Leonard Cheshire campaign
Investment in social care could generate up to £20 billion for the economy by helping disabled people into work, a report by Leonard Cheshire has revealed.

If the government reforms social care it could boost the economy by £6 billion to £20 billion, including £1-4 billion in income tax.

The new findings from leading disability charity Leonard Cheshire show social care has the potential to pay for itself, with previous studies indicating an additional £2-£12.2 billion is needed annually to bridge the social care funding gap.

More widely available social care, the charity states, would allow many disabled people to increase their income through entering work, progress existing careers or increase their working hours. More importantly, it would empower disabled people to live their lives as they choose.

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The government’s focus to date has been making social care work for people aged 65 plus, Leonard Cheshire stated. This is despite a third of all people who draw on social care being aged 18-64.

Leonard Cheshire’s new campaign, Care for Equality, aims to highlight the empowering potential of social care for working-age disabled adults.

The charity is calling on the government to urgently invest in care and work with disabled people to ensure social care reforms offer them choices and personalised options, so it fully meets their needs. It is also asking the government to reform how care staff are paid and to fund training.

Leonard Cheshire’s research also uncovered claims that current assessment processes lack an in-depth understanding of disabled people’s lives. Individuals raised concerns to the charity, it says, about eligibility criteria for social care, with one person claiming she was told that she was “not disabled enough to have the social care support I wanted”.

The pandemic was found to have disrupted many individuals’ care, with reductions in the number of hours received and long waits for specialist equipment.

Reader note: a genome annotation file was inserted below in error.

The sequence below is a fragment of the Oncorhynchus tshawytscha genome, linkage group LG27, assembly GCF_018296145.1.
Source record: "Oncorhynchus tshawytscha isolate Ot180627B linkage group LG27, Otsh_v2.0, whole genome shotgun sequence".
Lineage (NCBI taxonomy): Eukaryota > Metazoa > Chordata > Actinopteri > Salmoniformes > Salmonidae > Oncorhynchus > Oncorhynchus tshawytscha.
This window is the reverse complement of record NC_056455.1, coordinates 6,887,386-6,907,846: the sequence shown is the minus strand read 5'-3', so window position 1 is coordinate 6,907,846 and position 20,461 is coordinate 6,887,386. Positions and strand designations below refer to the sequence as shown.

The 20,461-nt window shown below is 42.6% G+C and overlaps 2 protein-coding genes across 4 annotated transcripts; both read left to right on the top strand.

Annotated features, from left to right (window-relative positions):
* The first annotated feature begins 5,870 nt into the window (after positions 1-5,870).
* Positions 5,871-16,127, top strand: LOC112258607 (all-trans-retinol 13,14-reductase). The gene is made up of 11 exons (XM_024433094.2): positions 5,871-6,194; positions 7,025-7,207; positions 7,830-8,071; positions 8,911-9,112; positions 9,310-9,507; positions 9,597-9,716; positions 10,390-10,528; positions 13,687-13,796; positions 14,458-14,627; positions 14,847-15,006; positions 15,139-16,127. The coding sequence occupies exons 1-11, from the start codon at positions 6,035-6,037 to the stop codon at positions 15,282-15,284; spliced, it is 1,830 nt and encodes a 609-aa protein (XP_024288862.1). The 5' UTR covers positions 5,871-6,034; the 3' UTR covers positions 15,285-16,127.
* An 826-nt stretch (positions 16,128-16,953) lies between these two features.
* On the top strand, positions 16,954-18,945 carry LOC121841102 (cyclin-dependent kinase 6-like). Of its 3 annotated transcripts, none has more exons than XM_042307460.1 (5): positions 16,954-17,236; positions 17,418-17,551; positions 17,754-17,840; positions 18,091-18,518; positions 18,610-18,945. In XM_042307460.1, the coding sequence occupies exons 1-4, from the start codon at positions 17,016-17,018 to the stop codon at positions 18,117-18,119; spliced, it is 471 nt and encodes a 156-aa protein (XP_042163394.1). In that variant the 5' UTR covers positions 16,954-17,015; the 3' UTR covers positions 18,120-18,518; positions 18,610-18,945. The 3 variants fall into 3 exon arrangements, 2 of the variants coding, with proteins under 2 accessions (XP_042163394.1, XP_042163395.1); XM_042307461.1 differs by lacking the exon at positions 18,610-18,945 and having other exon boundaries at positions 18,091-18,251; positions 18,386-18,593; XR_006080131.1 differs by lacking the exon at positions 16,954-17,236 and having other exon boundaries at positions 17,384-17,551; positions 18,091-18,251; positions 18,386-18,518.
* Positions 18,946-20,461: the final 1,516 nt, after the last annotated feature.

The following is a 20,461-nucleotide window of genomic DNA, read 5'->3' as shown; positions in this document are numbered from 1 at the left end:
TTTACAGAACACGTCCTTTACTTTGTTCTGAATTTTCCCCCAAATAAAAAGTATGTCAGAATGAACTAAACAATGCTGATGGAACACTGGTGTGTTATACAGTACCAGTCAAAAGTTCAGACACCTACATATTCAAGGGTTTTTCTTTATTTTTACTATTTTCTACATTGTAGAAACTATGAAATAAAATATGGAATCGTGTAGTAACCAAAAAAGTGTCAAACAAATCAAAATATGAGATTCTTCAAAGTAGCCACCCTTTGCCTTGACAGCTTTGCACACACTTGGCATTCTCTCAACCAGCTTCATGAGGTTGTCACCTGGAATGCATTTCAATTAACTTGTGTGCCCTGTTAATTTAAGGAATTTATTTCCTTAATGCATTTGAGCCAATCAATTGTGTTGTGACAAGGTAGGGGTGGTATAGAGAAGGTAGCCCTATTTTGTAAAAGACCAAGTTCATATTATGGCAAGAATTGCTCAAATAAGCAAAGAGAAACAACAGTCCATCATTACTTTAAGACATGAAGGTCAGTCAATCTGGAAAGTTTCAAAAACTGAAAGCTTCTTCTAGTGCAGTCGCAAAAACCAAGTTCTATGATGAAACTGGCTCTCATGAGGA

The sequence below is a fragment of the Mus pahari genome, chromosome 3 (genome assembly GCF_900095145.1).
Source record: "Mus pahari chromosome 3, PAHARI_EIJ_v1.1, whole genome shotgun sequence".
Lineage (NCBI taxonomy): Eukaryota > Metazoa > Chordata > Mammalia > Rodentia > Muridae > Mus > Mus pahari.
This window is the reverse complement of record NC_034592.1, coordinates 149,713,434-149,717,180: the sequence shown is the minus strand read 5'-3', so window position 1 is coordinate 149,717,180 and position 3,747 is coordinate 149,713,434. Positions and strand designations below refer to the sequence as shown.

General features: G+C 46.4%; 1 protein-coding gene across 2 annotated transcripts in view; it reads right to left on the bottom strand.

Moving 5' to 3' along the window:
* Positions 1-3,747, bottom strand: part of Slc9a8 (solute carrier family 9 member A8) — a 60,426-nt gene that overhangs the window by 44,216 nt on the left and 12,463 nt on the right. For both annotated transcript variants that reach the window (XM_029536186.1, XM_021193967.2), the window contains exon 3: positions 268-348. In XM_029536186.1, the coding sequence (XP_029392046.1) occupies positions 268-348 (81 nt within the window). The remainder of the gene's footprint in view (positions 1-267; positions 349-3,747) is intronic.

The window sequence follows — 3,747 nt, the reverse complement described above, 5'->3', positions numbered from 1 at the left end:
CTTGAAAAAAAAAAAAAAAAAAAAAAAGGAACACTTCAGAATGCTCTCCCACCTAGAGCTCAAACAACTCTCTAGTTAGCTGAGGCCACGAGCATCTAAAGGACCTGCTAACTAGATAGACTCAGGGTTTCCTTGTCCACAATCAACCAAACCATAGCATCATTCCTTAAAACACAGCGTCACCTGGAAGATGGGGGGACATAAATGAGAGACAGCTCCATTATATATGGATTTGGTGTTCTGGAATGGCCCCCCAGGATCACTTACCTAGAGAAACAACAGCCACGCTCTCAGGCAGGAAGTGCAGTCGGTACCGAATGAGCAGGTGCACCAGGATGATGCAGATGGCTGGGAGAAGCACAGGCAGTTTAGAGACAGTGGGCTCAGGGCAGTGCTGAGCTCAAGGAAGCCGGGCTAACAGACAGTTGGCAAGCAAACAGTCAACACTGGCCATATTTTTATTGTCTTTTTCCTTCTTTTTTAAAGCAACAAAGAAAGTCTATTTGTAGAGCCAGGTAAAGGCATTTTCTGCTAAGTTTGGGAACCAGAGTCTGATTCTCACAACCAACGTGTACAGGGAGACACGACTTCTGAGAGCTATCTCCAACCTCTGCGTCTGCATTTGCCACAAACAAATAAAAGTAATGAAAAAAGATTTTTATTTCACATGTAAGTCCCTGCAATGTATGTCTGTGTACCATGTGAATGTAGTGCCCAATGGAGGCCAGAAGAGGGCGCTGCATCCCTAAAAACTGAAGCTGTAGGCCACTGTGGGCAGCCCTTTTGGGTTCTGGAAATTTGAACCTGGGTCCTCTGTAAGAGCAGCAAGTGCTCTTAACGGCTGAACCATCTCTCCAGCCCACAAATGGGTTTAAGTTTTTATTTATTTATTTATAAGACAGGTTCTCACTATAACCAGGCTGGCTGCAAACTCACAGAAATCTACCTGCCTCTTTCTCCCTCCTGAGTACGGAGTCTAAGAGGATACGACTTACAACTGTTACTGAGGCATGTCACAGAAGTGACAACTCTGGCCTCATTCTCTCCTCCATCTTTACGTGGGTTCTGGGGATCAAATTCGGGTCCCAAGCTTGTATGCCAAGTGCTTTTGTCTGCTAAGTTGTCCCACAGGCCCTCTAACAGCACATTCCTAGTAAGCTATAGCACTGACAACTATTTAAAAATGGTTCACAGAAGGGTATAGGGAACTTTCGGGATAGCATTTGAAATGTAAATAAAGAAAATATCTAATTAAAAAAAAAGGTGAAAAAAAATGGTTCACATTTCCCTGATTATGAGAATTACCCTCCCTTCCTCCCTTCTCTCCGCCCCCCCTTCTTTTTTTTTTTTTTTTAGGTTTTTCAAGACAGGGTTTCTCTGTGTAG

The charity’s CEO, Ruth Owen OBE said: “Economic arguments shouldn’t be the reason to reform social care, but as our research shows, they should no longer be a barrier. We want the government to have serious conversations with disabled people about social care, so it can meet their needs and support their life aspirations.

“Social care isn’t just about getting up and washed, though this kind of support is vital. It’s also about people being able to see friends and family, being able to travel, have hobbies, have a job, or seek higher education.

“The current government isn’t the first to kick the proverbial social care can down the road, but it needs to be the last. No more excuses, no more stalling – investing in care benefits everyone.”

Leonard Cheshire Director of Policy Gemma Hope added: “Disabled people have a right to social care, so we look forward to hearing how the government will make it work better for everyone who needs it.

“So many of us will need the extra support social care can provide in our lifetime. It’s in everyone’s interests for social care reform to be delivered as a priority.  The Autumn’s Comprehensive Spending Review is an opportunity for some serious investment.

“This is about more than money though. Disabled people must be involved in how social care is reformed to ensure any new system offers choice and the chance for person-centred care. We hope that our new data is a wake-up call for the government.”

The charity is calling on the public to visit its website to find out how they support its Care for Equality campaign for urgent social care reform.

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